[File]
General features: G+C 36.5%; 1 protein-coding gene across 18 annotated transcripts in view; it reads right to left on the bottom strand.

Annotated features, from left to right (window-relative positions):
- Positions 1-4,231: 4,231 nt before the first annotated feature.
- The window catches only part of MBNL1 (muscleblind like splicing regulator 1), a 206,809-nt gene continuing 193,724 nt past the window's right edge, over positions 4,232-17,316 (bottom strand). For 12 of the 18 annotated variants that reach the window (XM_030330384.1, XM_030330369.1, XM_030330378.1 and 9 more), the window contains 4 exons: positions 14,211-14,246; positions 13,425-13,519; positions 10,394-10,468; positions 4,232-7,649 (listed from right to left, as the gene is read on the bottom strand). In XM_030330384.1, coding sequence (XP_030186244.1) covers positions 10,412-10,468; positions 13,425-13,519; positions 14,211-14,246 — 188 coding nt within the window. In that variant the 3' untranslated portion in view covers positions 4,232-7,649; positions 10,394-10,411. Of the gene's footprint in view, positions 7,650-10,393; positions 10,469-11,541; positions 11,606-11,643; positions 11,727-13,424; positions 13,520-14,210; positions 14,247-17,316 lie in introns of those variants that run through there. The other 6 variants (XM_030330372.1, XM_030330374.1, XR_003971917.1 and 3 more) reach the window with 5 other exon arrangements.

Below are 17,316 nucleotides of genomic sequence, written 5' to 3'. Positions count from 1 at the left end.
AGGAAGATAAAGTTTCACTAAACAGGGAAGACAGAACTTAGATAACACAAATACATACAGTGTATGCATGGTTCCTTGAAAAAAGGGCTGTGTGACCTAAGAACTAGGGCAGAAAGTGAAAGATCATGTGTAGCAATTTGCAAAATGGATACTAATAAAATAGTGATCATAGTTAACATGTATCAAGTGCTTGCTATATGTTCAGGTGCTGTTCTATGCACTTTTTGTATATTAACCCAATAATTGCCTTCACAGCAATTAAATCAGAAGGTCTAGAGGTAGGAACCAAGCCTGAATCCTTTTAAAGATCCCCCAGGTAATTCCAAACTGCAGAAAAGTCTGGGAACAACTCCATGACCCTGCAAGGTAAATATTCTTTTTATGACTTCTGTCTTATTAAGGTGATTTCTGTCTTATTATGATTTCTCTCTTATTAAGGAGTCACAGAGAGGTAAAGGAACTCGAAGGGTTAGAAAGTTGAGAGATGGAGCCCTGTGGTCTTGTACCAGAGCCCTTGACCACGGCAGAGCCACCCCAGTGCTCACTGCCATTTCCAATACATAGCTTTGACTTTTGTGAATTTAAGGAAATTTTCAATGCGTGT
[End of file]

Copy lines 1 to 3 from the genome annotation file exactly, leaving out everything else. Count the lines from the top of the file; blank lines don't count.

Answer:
General features: G+C 36.5%; 1 protein-coding gene across 18 annotated transcripts in view; it reads right to left on the bottom strand.

Annotated features, from left to right (window-relative positions):
- Positions 1-4,231: 4,231 nt before the first annotated feature.